The Five Hole with Chris Gift

With the Election Day eight weeks from this Tuesday (and just to freak everybody out, Christmas is less than three and a half months away), pretty soon every Dr. Z., Taylor Hicks and Travelocity roaming gnome commercial will be replaced with "I'm great, they're awful, vote for me," ads.

In the spirit of that, here's some good old fashioned stumping for the incumbent National League Most Valuable Player, Albert Pujols.

As in any election, the first thing is to eliminate any unworthy challengers:

In 2004, Pujols (.331 BA, 43 HR, 123 RBI), Scott Rolen (.314, 34, 124, Gold Glove) and Jim Edmonds (.301, 42, 11, Gold Glove), the Cardinals so-called "MV3", finished third through fifth respectively that year behind San Francisco's Barry Bonds (.362, 45, 101) and Los Angeles' Adrian Beltre (.334, 48, 121). If Pujols' 247 MVP votes were added with Edmonds' 160, it would have equaled Bonds' winning total of 407. The MVP is an individual award in a team game. The award is given for the last name on the back of the jersey, not because of the team name on the front. Too many writers voted for "one of the Cardinals" instead of the one Giant, or the one Dodger that was in contention.

New York has the same issue with David Wright, Carlos Delgado and Carlos Beltran. The Mets this year, like the Cardinals two years ago, are by far and away the best team in the NL, and because of three solid players (ironically, a first baseman, a third baseman, and a centerfielder), they should represent the league in the World Series, but like St. Louis' MV3, none of the three will win the MVP.

Alfonso Soriano, Washington's leadoff man, has a chance to go 50-50. Repeating on purpose: Alfonso Soriano has a chance to hit fifty home runs and steal fifty bases. Jose Canseco won the MVP in 1988 when he was the first player to achieve 40-40. But Canseco is the only 40/40er to win the MVP. Bonds finished fifth in 1996, and Alex Rodriguez finished ninth two years later.

The Nationals are going to finish fifth in their division and the last player to win MVP on a last place team in the National League was Andre Dawson in 1987 (irony again, Ozzie Smith and Jack Clark finish second and third that year, add the two votes together and Dawson gets lapped). Soriano may be the Most Versatile Player, but not the Most Valuable.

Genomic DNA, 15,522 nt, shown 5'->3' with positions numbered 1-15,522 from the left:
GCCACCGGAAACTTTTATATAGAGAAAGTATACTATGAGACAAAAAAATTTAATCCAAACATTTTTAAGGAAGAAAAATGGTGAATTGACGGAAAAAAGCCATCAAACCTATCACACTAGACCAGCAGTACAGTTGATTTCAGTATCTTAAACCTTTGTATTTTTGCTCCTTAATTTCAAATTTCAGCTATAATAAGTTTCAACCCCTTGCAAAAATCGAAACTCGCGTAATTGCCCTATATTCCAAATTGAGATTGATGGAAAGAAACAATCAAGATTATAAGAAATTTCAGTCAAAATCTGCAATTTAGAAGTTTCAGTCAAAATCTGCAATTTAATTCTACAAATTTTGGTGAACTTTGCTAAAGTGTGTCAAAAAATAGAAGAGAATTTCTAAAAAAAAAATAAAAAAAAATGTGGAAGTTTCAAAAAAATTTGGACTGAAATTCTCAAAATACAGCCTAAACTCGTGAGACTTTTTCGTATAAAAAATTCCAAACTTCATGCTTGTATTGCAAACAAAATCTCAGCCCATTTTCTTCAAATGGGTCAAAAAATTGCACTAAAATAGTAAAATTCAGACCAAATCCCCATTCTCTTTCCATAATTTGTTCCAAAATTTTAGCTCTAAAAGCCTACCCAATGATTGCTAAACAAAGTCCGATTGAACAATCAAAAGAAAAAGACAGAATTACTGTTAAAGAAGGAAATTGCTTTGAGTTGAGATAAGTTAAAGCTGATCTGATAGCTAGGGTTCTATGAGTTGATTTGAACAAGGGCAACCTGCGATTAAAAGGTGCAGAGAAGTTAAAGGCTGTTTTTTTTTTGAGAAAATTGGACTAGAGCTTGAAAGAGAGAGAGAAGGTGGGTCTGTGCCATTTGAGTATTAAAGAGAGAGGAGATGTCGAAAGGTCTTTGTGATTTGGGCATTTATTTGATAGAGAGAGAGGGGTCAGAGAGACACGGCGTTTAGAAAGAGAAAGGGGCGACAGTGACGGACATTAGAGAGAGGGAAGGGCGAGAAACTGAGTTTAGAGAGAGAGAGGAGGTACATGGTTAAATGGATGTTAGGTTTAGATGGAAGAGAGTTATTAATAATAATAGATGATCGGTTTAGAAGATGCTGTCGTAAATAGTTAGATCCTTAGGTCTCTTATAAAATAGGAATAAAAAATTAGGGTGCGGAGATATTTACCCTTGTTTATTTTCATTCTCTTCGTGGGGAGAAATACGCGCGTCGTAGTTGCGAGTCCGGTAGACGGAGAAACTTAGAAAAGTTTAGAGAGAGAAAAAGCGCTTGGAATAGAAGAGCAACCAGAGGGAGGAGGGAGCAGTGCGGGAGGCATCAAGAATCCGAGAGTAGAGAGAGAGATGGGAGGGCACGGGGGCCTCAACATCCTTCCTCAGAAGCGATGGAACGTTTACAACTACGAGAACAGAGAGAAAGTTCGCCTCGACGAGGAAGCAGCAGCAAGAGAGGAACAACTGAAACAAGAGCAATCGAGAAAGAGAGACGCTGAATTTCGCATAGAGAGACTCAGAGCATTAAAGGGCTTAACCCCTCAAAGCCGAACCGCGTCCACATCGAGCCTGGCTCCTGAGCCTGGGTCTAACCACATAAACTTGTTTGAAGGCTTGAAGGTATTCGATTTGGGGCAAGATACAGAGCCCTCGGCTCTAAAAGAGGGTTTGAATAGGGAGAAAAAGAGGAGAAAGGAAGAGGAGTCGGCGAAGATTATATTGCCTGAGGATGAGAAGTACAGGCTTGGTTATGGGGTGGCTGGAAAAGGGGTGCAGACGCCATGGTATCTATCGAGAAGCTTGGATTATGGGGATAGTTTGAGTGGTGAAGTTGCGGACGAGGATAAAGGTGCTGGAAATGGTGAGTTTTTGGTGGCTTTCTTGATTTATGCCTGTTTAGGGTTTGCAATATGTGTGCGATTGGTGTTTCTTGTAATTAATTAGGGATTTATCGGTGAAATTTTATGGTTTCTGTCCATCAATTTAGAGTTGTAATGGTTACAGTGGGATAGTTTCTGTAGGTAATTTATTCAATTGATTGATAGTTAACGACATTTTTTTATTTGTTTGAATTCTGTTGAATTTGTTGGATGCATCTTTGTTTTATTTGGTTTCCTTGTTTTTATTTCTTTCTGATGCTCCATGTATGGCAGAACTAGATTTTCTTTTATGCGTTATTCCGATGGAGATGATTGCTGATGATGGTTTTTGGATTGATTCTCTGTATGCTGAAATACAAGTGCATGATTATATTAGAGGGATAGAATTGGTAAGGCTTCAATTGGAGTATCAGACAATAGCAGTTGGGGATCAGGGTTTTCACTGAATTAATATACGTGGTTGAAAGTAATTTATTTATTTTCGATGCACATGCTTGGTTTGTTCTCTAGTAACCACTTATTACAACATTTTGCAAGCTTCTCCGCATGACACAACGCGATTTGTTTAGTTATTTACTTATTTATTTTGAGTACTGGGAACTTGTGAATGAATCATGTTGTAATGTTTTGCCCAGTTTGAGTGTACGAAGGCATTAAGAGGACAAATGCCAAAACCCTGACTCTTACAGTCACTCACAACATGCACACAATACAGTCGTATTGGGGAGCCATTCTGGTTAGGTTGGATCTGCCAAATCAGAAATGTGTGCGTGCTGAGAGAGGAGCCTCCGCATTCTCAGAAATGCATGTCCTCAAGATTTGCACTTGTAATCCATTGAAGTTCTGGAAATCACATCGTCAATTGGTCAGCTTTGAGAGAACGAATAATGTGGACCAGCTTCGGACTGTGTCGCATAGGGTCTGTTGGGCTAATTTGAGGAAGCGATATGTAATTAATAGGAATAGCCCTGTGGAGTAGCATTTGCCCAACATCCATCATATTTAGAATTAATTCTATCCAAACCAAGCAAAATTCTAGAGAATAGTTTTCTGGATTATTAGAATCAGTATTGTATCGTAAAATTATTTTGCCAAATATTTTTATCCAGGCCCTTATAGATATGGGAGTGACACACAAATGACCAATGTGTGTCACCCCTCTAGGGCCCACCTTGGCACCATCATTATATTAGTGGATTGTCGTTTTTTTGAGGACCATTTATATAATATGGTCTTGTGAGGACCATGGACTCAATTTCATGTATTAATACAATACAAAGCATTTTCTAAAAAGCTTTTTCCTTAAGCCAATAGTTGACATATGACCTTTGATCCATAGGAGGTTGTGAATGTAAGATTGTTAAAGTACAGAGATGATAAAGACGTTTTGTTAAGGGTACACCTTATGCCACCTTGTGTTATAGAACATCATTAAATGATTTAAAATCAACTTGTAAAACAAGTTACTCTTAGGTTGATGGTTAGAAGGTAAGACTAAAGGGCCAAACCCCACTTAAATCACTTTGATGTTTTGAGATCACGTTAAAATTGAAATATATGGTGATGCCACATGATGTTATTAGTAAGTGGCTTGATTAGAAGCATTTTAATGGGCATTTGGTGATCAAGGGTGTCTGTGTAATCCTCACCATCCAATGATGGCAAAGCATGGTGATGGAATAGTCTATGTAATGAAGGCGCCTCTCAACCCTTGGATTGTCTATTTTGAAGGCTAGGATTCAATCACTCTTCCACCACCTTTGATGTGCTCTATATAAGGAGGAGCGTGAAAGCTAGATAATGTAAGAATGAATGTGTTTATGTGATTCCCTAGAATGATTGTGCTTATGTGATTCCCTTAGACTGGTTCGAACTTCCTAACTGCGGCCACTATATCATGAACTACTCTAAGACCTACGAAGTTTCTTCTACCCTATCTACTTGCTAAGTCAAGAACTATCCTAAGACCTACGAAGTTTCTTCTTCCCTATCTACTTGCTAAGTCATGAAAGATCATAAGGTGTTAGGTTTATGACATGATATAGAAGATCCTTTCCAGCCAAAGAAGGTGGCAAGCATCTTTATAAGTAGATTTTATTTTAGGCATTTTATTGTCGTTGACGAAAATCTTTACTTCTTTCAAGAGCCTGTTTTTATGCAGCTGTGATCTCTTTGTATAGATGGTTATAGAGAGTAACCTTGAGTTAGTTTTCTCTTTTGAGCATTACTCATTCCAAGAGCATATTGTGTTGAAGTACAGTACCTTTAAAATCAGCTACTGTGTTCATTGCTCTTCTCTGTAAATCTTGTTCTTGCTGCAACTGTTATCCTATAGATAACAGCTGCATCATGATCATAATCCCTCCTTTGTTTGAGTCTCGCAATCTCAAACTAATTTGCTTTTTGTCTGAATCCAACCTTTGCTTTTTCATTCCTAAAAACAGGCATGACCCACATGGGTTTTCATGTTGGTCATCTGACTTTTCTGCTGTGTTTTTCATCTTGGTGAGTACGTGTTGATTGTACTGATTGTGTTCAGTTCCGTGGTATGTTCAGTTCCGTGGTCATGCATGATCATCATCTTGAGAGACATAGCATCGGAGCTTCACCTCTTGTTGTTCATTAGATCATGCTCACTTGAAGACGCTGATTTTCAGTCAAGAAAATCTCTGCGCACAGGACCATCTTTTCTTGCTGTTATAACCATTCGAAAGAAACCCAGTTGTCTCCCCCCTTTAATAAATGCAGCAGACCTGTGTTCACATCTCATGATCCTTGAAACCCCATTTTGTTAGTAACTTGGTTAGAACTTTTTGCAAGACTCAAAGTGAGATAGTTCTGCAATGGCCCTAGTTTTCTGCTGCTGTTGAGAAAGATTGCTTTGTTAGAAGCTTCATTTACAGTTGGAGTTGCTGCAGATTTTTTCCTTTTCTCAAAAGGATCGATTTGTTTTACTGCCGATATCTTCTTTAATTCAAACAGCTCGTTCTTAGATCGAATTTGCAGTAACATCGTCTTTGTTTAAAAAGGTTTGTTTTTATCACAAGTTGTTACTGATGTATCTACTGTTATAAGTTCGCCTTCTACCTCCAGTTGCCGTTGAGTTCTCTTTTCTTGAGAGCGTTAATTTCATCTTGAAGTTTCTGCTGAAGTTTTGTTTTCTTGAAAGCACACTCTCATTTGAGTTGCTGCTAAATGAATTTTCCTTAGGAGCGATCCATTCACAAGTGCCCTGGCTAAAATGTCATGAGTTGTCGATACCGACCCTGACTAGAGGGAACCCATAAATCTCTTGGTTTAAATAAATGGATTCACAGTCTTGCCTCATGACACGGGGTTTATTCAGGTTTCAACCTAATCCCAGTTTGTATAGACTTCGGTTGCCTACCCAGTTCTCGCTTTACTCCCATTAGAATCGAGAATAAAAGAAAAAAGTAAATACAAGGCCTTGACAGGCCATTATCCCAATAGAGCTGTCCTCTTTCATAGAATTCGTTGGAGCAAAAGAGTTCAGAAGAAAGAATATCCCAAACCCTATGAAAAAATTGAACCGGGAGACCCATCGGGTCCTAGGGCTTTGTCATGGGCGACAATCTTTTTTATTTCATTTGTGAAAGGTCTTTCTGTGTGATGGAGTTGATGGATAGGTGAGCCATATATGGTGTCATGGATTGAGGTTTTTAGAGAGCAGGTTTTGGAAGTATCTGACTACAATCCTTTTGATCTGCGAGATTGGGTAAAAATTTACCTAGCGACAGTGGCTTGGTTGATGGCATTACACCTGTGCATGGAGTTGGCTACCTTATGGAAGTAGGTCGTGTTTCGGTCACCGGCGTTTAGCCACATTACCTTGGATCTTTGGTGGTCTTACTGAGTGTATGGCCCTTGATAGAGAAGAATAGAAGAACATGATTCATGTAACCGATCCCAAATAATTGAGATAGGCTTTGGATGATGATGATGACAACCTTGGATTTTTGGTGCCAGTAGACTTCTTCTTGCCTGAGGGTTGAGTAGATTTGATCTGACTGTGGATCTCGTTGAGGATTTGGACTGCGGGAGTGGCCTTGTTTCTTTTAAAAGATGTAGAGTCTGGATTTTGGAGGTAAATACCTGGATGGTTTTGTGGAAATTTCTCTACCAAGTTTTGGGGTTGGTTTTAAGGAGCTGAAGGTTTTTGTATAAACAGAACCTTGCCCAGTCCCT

The next thing in an election is to identify the primary challenger, and offer praise:

St. Louisan Ryan Howard is having the first legitimate (non-steroid) run at Roger Maris' single season home run record since Matt  Williams in 1994. Six weeks ago, Phillies General Manager Pat Gillick traded his second best player (Bobby Abreu), his starting third baseman (David Bell), and one of his starting pitchers to the Yankees (Corey Lidle) and attempted to borrow a line from the Cubs annual plan every August; "Wait ‘till next year."

One problem: he forgot to let Howard know about this.

The Phillies have a legitimate shot, with no help from any of the trades made by Gillick at the deadline, at winning the wild card.

The race for MVP is between Howard and Pujols. The winner is either going to be a power hitting lefty from St. Louis playing in Philadelphia, or a power hitting righty from Kansas City playing in St. Louis. The numbers are extremely close, but as the baseball writers have shown recently, the award is the incumbent's to lose, and Albert hasn't done much to lose it this season.

Lastly, lots of analysts say that the team has to win for a player to be considered for the MVP (unless they have an insane season like Bonds did last year). The Cardinals are going to win the National League Central. The Phillies are going to finish, at best, second in the National League East. To quote Kansas City Chiefs' coach Herm Edwards, "Hello? You play to win the games!"

The Mets are going to run away with the NL East. There is still a chance the Florida Marlins may overtake the Phillies to finish second in the East (and in the process win the Wild Card and probably fire their manager).

Pujols' team did its job. Howard's didn't.

Howard and Pujols have monopolized the tops of most offensive slugging categories, while both hitting well above .300.

Pujols' defense is better than Howard's. Howard plays in a more hitter friendly ballpark, but Pujols' protection, Rolen, is better than Howard's, Pat Burrell.

Howard has a Secretariat-like lead in RBI over not only Pujols, but the rest of Major League Baseball, but Pujols has scored more runs than Howard.

In most categories, Pujols and Howard are neck and neck. This election has turned into a situation where selecting either player is correct, but just like those standardized tests in high school, it's about selecting the "most correct" answer.

Pujols' team is winning, Pujols is better defensively, Pujols has been there before. Pujols is the "most correct" answer.

Vote Albert in '06.

[This ad paid for by "Pujols for MVP". Chris Gift, Treasurer]



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